Libya promises to investigate slave trade allegations

Rwanda is offering to host some, perhaps thousands, of the African migrants whose reported abuse in Libya has led to international expressions of revulsion.

Interpol announces trafficking arrests; migrants from across Africa have landed in Libyan camps

Migrants arrive at a naval base after they were rescued by Libyan coastal guards in Tripoli on Thursday. This week has been an uptick in attempted Mediterranean crossings amid an overall reduction since last year, which is resulting in more migrants being stuck in camps in Africa. (Ismail Zitouny/Reuters)

Libya's UN-backed government said on Thursday it was investigating the reports of slave trading that have caused international revulsion, promising to bring any perpetrators to justice.

UN Secretary-General Antonio Guterres has been among world leaders expressing horror after footage broadcast on CNN of the bidding and sale of migrants seeking a better life.

Guterres has called for an immediate investigation into the reported sale of African migrants in Libya, saying the transactions may amount to crimes against humanity.

Thousands of African migrants make the dangerous journey to Libya hoping to survive the often deadly crossing of the Mediterranean to Europe. They cite high unemployment and even the changing climate in their often-arid nations as reasons to make the perilous journey.

"There have been direct instructions issued to form an investigative committee so as to uncover the truth and to capture the wrongdoers, and those responsible, and put them before the judiciary," Libyan Interior Minister Aref al-Khodja told journalists in Tripoli. "We are now currently waiting for the results of the investigations which I believe are coming to a close."

A migrant carries a baby at a naval base after they were rescued by Libyan coastal guards in Tripoli on Thursday. (Ismail Zitouny/Reuters)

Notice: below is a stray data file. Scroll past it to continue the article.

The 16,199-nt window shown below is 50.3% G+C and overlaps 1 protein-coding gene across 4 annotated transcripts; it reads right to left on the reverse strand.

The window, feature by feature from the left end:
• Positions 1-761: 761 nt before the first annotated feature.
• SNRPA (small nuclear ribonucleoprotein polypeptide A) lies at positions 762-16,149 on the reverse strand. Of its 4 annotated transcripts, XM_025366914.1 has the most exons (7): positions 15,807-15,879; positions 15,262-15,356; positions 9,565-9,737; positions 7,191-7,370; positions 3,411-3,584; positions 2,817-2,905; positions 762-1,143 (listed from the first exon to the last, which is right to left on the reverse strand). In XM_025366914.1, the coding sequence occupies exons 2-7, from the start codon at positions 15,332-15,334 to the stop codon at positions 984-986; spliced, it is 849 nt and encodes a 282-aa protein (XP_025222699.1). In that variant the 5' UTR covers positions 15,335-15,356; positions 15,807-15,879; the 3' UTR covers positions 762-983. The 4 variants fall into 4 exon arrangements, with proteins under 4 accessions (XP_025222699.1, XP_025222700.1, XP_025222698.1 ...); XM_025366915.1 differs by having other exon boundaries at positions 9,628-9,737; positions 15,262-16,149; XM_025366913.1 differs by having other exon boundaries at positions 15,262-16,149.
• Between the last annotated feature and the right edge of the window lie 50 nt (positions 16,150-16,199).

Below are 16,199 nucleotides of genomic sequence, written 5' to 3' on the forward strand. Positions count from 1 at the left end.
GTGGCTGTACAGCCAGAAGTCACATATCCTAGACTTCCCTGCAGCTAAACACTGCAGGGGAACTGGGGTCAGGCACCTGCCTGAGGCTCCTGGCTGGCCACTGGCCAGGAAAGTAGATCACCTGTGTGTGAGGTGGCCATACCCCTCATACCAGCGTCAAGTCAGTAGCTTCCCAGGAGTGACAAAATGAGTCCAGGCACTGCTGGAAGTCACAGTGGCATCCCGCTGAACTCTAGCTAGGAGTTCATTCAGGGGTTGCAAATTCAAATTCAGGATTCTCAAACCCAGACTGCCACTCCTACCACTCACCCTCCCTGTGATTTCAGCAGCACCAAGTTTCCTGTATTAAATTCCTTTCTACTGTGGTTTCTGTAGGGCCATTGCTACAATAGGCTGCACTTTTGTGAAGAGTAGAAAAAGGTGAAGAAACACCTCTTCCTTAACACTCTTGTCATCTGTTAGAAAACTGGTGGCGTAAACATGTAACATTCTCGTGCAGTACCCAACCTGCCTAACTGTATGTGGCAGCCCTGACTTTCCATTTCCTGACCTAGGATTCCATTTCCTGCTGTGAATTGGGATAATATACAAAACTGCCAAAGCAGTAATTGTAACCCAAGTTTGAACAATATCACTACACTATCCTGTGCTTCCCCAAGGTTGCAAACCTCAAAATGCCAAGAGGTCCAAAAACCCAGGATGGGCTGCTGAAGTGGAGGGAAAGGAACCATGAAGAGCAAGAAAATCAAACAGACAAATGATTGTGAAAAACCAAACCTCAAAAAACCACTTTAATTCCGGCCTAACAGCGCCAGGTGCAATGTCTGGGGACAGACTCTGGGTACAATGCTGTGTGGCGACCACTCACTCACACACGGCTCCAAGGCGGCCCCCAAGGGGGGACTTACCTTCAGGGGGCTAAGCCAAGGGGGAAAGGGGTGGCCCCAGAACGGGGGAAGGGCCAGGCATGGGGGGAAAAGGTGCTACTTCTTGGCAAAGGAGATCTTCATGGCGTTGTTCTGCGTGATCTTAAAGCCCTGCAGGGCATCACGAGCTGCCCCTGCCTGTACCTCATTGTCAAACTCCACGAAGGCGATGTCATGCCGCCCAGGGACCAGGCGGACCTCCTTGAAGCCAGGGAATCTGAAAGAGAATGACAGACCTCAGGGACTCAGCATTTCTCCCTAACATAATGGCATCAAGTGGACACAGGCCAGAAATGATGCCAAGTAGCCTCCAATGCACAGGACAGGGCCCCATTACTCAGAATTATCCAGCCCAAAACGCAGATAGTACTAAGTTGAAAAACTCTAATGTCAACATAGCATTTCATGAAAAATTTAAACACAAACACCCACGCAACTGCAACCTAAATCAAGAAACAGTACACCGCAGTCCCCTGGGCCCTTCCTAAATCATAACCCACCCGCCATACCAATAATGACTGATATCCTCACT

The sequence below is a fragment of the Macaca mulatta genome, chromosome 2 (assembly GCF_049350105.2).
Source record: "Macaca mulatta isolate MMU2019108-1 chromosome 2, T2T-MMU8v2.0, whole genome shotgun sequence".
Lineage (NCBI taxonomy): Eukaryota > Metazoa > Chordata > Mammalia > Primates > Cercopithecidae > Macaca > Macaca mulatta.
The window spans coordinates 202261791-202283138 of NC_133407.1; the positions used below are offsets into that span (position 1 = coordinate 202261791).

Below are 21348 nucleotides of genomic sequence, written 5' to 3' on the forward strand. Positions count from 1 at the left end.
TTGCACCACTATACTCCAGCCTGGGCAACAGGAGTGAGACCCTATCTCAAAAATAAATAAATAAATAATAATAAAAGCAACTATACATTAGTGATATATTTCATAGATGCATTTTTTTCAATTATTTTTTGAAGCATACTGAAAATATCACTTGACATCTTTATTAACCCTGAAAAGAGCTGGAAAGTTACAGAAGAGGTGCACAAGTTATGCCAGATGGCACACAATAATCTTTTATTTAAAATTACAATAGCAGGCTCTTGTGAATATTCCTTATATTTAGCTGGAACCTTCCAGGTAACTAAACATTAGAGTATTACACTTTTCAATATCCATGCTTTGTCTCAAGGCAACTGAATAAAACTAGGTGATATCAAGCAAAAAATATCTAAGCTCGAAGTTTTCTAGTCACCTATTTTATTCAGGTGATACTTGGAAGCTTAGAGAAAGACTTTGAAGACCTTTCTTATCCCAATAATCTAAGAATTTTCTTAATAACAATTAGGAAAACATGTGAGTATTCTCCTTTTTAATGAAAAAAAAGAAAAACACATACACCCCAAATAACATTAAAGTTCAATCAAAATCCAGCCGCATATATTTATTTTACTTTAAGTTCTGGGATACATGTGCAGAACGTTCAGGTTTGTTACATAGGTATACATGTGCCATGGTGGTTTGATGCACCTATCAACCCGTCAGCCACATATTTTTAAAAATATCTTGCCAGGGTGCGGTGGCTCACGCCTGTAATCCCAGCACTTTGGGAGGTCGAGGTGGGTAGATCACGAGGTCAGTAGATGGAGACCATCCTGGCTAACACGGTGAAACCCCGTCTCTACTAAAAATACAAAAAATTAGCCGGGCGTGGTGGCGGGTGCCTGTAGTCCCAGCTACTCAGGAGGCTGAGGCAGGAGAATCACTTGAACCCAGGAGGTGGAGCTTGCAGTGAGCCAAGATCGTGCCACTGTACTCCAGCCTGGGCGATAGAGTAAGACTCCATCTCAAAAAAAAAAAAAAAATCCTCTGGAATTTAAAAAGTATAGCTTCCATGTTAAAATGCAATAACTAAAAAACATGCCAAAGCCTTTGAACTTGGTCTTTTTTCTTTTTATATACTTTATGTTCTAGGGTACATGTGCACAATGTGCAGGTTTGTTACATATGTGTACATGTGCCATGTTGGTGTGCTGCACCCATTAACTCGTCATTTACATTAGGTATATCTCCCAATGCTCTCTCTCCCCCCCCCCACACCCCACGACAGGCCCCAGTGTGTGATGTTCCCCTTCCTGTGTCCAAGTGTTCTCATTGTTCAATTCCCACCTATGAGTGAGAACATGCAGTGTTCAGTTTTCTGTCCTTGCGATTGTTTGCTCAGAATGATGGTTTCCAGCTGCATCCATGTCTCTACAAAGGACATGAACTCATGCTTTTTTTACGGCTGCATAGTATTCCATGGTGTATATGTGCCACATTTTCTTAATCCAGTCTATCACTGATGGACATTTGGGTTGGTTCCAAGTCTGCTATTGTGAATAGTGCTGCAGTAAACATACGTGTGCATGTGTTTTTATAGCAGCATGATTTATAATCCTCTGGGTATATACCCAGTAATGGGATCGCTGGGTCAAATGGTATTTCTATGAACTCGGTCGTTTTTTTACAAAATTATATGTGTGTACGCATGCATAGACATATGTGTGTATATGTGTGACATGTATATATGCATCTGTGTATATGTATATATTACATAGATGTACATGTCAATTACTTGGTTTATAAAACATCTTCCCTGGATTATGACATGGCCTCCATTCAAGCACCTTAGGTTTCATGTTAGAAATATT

As they have before, Libyan officials have stressed they are overwhelmed by the numbers taking advantage of their location across from southwestern Europe.

"We, in Libya, are victims of illegal migration and we are not a source for it," the statement said, appealing to foreign powers to help stop flows from migrants' countries of origin and across Libya's southern borders.

This summer, Italy pledged to help Libyan officials to patrol the seas off their coast.

Though sea arrivals to Italy are down almost a third this year, this week was marked by a surge in rescues after several days of bad weather, and one body was recovered, Italy's coast guard and humanitarian groups said. On Wednesday, 1,100 migrants were rescued from 11 boats, the coast guard said, and more than 200 were picked up on Thursday.

Meanwhile, Interpol said Thursday 40 people were arrested and 500 people rescued after a swoop on human trafficking across West Africa. The international police organization said 236 minors were included in the total rescued in simultaneous operations across Chad, Mali, Mauritania, Niger and Senegal.

"The results of this operation underline the challenge faced by law enforcement and all stakeholders in addressing human trafficking in the Sahel region," said the operation's co-ordinator Innocentia Apovo.

Those arrested face prosecution for offences including human trafficking, forced labour and child exploitation.

Rwanda offers help

Rwanda is offering to host some, perhaps thousands, of the African migrants in limbo in Libya.

Rwanda "cannot remain silent when human beings are being mistreated and auctioned off like cattle," the government said, adding that the small East African nation "may not be able to welcome everyone but our door is wide open."

The statement didn't say how many migrants might be welcome, but the chairman of the African Union Commission said Rwanda has offered to resettle up to 30,000 or transport those who wish to return to their home countries.

The chairman, Moussa Faki Mahamat, urged other African governments and private individuals to "pool resources and add the voices to support our brothers and sisters suffering" in Libya.

"Rwanda is small, but we will find some space!" Rwandan Foreign Minister Louise Mushikiwabo tweeted Wednesday. Her country for nearly a quarter-century has been recovering from its own tragedy, the 1994 genocide that left around 800,000 people dead.

With files from Reuters